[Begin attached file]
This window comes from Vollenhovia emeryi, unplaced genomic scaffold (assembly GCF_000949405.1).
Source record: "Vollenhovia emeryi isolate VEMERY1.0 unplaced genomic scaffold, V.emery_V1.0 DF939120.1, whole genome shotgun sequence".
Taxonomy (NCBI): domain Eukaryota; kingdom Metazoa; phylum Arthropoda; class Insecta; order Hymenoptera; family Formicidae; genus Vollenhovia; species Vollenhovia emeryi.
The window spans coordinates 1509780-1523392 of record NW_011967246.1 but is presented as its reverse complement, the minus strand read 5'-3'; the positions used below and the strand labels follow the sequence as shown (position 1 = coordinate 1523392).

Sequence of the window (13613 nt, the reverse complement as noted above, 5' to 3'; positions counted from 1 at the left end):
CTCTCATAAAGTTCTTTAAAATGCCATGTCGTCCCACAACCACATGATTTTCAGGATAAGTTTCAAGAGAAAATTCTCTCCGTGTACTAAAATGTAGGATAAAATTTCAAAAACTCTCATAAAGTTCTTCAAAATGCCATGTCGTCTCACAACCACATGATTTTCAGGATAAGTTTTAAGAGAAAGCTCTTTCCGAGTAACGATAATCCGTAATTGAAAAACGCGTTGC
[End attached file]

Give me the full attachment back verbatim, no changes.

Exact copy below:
This window comes from Vollenhovia emeryi, unplaced genomic scaffold (assembly GCF_000949405.1).
Source record: "Vollenhovia emeryi isolate VEMERY1.0 unplaced genomic scaffold, V.emery_V1.0 DF939120.1, whole genome shotgun sequence".
Taxonomy (NCBI): domain Eukaryota; kingdom Metazoa; phylum Arthropoda; class Insecta; order Hymenoptera; family Formicidae; genus Vollenhovia; species Vollenhovia emeryi.
The window spans coordinates 1509780-1523392 of record NW_011967246.1 but is presented as its reverse complement, the minus strand read 5'-3'; the positions used below and the strand labels follow the sequence as shown (position 1 = coordinate 1523392).

Sequence of the window (13613 nt, the reverse complement as noted above, 5' to 3'; positions counted from 1 at the left end):
CTCTCATAAAGTTCTTTAAAATGCCATGTCGTCCCACAACCACATGATTTTCAGGATAAGTTTCAAGAGAAAATTCTCTCCGTGTACTAAAATGTAGGATAAAATTTCAAAAACTCTCATAAAGTTCTTCAAAATGCCATGTCGTCTCACAACCACATGATTTTCAGGATAAGTTTTAAGAGAAAGCTCTTTCCGAGTAACGATAATCCGTAATTGAAAAACGCGTTGC